AURORA, Ill. (CBS) — The number of new COVID-19 cases in Illinois has reached the highest level since the end of January – with 3,933 on Wednesday alone.

And at last check, 81 percent of Illinois’ new cases were in people who are unvaccinated.

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Those rising COVID-19 rising numbers are one of the reasons some parents are pushing to keep their kids home this upcoming school year. But the Illinois Board of Education is mandating students return to classrooms.

Thus, CBS 2’s Marie Saavedra found the fight is futile for parents.

The final days of summer have arrived for 11-year-old Casey James of Aurora. He was counting on starting sixth grade in the halls of Washington Middle School, but he won’t – if his father can help it.

“The ending of his fifth grade here in Aurora, still remote,” said Robert Kotan, “and then now, they want to go in person.”

Kotan has worked hard to keep himself and his son healthy, only leaving home for groceries and the bank.

“When we go out – a lot of American’s are stupid. They refuse to wear a mask,” Kotan said, “and I get so nervous.”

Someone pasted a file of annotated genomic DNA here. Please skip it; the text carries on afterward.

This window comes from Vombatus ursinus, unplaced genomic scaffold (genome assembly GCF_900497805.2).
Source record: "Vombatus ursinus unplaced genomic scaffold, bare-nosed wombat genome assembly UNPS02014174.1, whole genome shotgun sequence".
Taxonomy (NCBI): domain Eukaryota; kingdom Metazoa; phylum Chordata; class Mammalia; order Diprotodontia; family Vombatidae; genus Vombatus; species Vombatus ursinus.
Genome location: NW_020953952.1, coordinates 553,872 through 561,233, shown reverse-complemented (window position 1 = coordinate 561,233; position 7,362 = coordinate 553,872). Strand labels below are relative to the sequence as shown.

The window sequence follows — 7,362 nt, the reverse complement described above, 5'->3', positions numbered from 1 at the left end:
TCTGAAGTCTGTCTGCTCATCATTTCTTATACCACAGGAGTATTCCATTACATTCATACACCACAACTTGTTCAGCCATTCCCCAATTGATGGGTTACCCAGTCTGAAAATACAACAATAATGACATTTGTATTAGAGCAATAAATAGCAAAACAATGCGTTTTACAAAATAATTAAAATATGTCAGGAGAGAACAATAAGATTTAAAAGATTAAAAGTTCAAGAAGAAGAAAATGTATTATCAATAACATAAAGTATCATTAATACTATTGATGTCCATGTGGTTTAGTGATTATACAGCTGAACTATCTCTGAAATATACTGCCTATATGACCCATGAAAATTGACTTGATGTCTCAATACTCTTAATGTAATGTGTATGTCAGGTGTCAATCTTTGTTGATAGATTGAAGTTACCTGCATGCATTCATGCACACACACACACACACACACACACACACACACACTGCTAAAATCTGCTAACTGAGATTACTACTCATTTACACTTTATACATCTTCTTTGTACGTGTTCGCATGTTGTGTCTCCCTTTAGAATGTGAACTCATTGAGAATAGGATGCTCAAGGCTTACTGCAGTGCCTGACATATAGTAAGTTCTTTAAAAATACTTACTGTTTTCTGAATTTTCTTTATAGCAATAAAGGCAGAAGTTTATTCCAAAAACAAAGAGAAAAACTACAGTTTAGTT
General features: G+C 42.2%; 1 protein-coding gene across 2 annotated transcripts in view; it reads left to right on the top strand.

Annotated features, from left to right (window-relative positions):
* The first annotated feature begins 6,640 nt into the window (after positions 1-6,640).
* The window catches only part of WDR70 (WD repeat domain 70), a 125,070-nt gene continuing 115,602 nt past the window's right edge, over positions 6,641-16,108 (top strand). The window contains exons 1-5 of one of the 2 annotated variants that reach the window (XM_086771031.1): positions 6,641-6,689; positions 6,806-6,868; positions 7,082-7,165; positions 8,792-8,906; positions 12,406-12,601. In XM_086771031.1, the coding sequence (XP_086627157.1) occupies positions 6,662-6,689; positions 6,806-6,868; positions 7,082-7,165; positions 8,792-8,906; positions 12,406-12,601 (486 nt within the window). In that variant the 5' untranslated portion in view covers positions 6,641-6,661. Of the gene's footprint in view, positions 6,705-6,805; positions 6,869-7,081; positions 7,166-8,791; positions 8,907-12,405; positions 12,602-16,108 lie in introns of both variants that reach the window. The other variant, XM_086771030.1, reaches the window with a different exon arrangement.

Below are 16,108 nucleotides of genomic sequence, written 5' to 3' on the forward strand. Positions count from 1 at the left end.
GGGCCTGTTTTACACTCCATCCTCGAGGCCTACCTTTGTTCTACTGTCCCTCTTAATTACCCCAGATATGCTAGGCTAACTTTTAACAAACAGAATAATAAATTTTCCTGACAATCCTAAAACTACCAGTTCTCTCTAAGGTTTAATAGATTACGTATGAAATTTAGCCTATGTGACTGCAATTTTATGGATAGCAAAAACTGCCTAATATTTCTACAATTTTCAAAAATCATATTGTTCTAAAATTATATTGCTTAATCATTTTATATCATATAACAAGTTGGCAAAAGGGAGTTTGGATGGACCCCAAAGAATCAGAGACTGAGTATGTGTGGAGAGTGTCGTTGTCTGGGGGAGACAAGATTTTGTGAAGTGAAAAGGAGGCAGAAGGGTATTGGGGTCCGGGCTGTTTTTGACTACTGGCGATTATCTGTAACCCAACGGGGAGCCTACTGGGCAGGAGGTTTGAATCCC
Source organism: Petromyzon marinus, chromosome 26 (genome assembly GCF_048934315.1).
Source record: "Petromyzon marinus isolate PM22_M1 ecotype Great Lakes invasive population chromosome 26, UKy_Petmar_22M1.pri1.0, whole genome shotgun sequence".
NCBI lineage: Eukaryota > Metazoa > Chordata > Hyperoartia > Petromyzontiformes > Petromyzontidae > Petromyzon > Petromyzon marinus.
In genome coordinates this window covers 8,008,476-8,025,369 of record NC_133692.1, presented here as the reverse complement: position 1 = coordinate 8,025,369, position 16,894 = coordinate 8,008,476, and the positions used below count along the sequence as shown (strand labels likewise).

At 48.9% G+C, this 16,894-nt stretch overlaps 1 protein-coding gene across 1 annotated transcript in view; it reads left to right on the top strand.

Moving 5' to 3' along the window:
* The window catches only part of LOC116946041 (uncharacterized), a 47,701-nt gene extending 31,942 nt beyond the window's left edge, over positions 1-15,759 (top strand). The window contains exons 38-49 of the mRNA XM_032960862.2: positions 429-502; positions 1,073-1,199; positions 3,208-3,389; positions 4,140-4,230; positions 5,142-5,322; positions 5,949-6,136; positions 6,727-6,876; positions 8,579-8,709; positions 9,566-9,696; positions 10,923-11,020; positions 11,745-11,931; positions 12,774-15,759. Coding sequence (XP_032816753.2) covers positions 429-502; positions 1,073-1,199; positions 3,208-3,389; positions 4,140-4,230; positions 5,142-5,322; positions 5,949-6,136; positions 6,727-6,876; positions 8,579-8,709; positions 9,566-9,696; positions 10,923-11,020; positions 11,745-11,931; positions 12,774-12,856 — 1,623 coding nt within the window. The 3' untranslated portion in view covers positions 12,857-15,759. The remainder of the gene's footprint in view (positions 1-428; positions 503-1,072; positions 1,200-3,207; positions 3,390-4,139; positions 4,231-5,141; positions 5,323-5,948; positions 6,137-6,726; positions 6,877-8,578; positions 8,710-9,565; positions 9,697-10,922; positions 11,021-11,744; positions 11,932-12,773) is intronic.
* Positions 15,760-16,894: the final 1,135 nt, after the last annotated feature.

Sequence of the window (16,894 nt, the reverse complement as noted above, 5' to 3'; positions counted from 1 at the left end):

He has fragile health, and his son is too young for vaccination. So the idea of in-person school, for him, feels like too much of a risk.

“I ask, I beg, and I demand that school districts – the school board in Aurora, here in Kane County – to allow my son to stay remote,” Kotan said. “They do not have the right to put my son or me at risk of COVID.”

And he’s not the only one.

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“This is across our state where parents are feeling desperate,” said Rousemary Vega.

Vega is a Chicago Public Schools parent and part of Raise Your Hand Illinois, petitioning the state to offer remote learning.

“We want an option that actually works for our children,” she said.

Back in Aurora, District 129 Superintendent Jeff Craig said their hands are tied.

“We’re only allowed by law to offer one model of instruction,” Craig said.

The full return to in-person learning is a decision made by the Illinois state board of education.

There is an exception, but it’s a thin one. Remote learning can be offered to students who have not received or are not eligible for the vaccine, only while they’re under a required quarantine. So that’s a matter of days, at best.

“We try to do the very best we can to provide the best opportunity each and every day, knowing full well there will be some people who just are not going to be happy about it,” Vega said.

You can count Kotan among them, who now has one week to figure out how his son will go back to school.

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“I’m trying to be nice about this, and I don’t want to let the government or school board push us around – because it’s wrong!” he said.

Marie Saavedra